Record farm income and never before seen low interest rates over the last several years have enabled many dealers to make more money than they have ever made. Barring unforeseen economic and/or political events, all indicators point to continued prosperity for those dealers committed to managing their business successfully. 

Dealers interested in being in business for the long haul would be wise to decide whether they are going to go forward pursuing a strategy bent on increasing market share or whether they are going to manage their business with the goal of maximizing dealership profit. Contrary to what many think, these are mutually exclusive goals with market share leadership rarely leading to profit optimization.

One tool that may be helpful in assisting dealers in selecting a strategic direction is a book entitled “The Myth of Market Share: Why Market Share is the Fool’s Gold of Business” by Richard Miniter, a former writer for the Wall Street Journal. Miniter’s succinct, yet trenchant analysis of why the pursuit of market share is pure folly should be read by all dealers who believe that this illusory goal can lead to bigger and greater profits.

Market share leaders focus on last quarter’s unit sales while profit leaders look toward tomorrow’s opportunities. Market share leaders focus on their prospective volume bonus check while profit leaders gravitate toward internal metrics that will enhance their bottom line. Market share leaders reward their sales force on increasing market share while profit leaders reward their managers on improving their department’s profits. Market share leaders focus on appeasing their supplier or outselling their competitor while profit leaders look to satisfying their customers.

Market share leaders pursue share of market as a goal, while profit leaders achieve market share as the result of sustaining a meaningful competitive advantage. As stated in Miniter’s book, “market share, rather than leading to profitability, was the result of successful business practices that also led to profitability.”

Miniter draws on the research undertaken by Windermere Assoc., a California-based consulting firm, who explored the correlation between market share and profitability by analyzing share and profit results from 3,000 public companies in 240 industries. The study found that “among the top four firms in each of 240 industries, the market share leader led the industry in pretax returns on assets only 29% of the time — only 4% better than random chance.”

Conversely, the aforementioned study also found that the number four firm in each industry, or those with the lowest market share, actually had a higher return on assets than their other three competitors 23% of the time. Thus, nearly one in four times, the firm with the lowest market share actually had the highest profits. In summary, the study found that “more than 70% of the time the firm with the biggest share of the market doesn’t have the highest rate of return,” as measured by their return on assets. Clearly, the level of market share is not the primary driver of bottom line profitability.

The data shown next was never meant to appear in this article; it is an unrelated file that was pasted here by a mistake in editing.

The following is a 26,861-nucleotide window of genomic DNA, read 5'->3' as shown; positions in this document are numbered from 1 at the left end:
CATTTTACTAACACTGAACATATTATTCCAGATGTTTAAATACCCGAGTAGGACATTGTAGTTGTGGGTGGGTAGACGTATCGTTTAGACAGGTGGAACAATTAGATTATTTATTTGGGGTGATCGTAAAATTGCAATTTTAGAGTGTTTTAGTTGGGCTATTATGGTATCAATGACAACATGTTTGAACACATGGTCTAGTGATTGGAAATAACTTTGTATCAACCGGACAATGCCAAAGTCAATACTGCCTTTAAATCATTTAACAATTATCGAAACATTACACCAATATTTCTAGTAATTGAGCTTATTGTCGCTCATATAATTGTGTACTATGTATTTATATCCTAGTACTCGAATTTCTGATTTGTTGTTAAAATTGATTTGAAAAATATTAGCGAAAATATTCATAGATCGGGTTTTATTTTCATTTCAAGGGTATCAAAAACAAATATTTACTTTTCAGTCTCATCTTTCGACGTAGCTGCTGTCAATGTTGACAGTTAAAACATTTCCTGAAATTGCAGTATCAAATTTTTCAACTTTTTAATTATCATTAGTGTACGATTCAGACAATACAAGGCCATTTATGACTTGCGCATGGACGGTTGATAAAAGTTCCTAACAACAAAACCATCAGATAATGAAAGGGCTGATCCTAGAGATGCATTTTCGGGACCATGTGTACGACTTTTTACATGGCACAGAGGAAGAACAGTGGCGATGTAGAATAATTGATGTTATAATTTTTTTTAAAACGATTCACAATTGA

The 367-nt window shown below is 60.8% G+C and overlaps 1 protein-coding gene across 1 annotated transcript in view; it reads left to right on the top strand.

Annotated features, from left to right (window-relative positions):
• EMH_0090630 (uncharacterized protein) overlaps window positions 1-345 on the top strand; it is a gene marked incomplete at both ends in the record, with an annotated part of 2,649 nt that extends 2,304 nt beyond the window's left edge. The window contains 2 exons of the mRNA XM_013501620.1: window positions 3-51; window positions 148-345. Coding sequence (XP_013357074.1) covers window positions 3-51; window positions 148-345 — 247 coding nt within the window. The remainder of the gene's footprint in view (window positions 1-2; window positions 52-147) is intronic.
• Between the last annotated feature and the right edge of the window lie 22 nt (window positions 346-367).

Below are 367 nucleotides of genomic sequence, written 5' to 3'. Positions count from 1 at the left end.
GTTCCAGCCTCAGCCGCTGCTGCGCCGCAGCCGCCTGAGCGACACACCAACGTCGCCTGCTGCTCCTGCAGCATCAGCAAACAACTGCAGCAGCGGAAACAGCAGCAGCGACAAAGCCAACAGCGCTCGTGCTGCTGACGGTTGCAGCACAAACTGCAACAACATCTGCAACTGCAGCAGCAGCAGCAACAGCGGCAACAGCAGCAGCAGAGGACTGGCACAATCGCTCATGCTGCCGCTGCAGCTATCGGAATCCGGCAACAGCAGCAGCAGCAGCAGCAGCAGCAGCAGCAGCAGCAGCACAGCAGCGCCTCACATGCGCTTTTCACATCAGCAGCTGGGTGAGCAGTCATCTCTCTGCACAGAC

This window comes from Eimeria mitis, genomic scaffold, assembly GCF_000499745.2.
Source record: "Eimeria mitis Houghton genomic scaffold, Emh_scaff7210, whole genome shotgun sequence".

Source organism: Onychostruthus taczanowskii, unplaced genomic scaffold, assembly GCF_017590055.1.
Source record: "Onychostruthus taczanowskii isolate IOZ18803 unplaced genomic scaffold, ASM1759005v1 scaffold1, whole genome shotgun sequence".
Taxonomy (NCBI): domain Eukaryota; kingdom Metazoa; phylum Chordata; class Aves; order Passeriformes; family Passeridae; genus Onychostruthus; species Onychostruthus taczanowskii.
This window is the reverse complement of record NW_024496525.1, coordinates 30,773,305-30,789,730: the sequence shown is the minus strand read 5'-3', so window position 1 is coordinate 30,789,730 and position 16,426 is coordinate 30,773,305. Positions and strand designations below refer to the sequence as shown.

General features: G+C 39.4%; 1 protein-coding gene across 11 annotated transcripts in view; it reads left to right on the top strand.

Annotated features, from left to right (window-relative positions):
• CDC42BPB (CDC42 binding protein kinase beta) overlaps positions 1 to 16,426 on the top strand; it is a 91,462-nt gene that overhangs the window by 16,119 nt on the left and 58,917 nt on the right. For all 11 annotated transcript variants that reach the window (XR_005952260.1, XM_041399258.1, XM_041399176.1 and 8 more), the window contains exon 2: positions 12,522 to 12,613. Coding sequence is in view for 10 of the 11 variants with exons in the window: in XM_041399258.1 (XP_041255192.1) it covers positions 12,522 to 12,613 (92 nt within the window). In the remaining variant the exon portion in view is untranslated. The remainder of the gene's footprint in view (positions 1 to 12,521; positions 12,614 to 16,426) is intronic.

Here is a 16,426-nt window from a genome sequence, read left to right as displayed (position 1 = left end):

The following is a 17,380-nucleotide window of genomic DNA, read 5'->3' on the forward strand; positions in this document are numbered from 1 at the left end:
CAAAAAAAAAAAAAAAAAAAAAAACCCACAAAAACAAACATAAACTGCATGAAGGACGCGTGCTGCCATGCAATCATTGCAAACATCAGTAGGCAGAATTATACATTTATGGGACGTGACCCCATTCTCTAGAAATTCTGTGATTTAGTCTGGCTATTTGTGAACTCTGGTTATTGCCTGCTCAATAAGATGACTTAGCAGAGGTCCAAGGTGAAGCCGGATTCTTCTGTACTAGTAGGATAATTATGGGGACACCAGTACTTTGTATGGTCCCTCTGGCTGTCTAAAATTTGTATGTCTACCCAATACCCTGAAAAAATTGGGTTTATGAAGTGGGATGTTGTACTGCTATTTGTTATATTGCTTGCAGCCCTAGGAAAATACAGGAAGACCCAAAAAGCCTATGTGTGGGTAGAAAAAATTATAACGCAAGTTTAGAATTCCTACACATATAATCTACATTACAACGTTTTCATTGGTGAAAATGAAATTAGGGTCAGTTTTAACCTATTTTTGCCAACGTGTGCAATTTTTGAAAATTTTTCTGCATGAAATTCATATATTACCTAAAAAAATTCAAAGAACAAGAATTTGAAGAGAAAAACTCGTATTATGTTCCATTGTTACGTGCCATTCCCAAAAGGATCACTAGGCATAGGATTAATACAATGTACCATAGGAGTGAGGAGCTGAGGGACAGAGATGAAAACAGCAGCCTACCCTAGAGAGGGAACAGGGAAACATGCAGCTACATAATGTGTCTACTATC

Rather than focusing on market share, dealers in for the long haul would be better served by creating an open, informal, trust-based culture that is oriented toward high expectations with a commensurate reward system that clearly differentiates between high performers and low performers. Furthermore, future oriented dealers should have a marketing strategy that bases machinery sales on a meaningful competitive advantage as opposed to low prices that are almost always the hallmark of a market share leader.

As Miniter writes, “profit leaders do become market leaders fairly regularly, but rarely does a market leader become a profit leader.” In those cases where the profit leader is also a market share leader, market share was more a by-product of operational policies rather than the result of a specified target or goal.

Many people believe that the legendary Jack Welch of General Electric fame was a proponent of market share because of his famous proclamation that if you couldn’t be number one or two in a given industry, then you should exit that industry. Not surprisingly, this famous dictum was based more on a thirst for profits than a quest for market share. As Welch said:

“Too often we measure everything and understand nothing. The three most important things you need to measure in a business are customer satisfaction, employee satisfaction and cash flow. If you’re growing customer satisfaction, your global market share is sure to grow, too. Employee satisfaction gets you productivity, quality, pride and creativity. And cash flow is the pulse — the key vital sign of a company.”

So, the question moving forward should be: “Are you going to pursue market share, or are you going strive to be number one in profits?” The decision should be as clear as the expected results.